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Stanford Oral History Collections

McDevitt, Hugh O.
McDevitt, Hugh O.
McDevitt, Hugh O. and Smuga-Otto, Kim
Corporate Author:
Stanford Historical Society
Hugh O. McDevitt is Professor of Microbiology and Immunology and of Medicine, Emeritus known for his work on major histocompatibility complex (MHC) and its role in various autoimmune diseases. McDevitt discusses his critical research in proving the genetic basis for our bodies’ ability to recognize and defend against pathogens, both from a scientific and personal perspective. He begins the interview by describing his early life and how his father, a surgeon, influenced his decision to pursue medicine. He discusses his undergraduate career in the late 1940s at Stanford University, described by others as a “good solid provincial university,” and his undergraduate work in Raymond Barrett’s genetics lab where he mapped the location of a fungus gene involved in metabolism. While the results of this research were not groundbreaking, he stresses the importance of this technique to his later immunology research. Beyond his academic experiences, he speaks about his student life, the jobs he took to help cover his tuition and board, and the death of his father. McDevitt goes on to discuss his medical education and training at Harvard Medical School, his internship at Bellevue Hospital in New York—during which he rode the “home care ambulance” all over the city—and his military service in Japan. He recounts his research in Albert Coons’s lab at Harvard and his decision to come to Stanford School of Medicine as a faculty member in the Department of Immunology and Microbiology. McDevitt explains how, prior to Stanford, he had observed a difference in the immune system’s reaction to a synthetic peptide between two mice strains. He goes into detail about how, at Stanford, he took a genetic approach to solving this problem and, through selective and extensive breeding, was able to identify the genes (later called the major histocompatibility complex) responsible for the strains’ different reactions. McDevitt gives a technical account of this research, the technical constraints of the day, and the research’s effects. He goes on to talk about setting up and running his lab and his experiences teaching, practicing medicine, and chairing his department. At the end of the interview he gives his perspective of how Stanford changed from a “solid provincial regional university” to a “first-class university.”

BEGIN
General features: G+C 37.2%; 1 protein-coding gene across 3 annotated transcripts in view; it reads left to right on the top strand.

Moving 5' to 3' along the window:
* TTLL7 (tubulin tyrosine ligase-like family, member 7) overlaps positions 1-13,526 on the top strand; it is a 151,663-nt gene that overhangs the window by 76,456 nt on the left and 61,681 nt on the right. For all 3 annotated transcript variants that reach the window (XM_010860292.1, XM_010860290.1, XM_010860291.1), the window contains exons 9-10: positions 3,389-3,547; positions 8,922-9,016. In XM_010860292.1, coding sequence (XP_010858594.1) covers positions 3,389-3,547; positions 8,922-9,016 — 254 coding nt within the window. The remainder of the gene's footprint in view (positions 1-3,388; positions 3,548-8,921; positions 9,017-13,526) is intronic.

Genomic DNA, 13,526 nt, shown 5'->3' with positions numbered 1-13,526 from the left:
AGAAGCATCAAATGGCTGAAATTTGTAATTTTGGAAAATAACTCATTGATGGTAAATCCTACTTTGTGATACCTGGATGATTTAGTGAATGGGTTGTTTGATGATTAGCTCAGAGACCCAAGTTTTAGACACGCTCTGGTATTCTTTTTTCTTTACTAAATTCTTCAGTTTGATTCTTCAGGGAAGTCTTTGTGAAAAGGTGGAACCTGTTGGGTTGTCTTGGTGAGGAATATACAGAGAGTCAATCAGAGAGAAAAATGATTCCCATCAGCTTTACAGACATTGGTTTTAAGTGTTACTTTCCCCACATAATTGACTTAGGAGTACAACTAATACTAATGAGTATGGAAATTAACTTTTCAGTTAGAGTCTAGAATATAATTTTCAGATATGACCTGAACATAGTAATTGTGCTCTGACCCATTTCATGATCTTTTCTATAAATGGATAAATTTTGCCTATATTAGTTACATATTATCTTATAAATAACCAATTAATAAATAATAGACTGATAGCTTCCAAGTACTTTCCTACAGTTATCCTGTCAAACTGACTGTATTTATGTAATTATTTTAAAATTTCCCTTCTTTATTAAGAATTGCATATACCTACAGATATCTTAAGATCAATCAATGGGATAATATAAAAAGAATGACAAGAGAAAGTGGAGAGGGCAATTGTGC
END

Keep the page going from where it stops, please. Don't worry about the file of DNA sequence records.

Hugh O. McDevitt, Stanford Historical Society, oral histories, interviews, higher education, professors, antibody research, and Wallace Sterling
July 23, 2015
Stanford Historical Society Oral History Program interviews, 1999-2012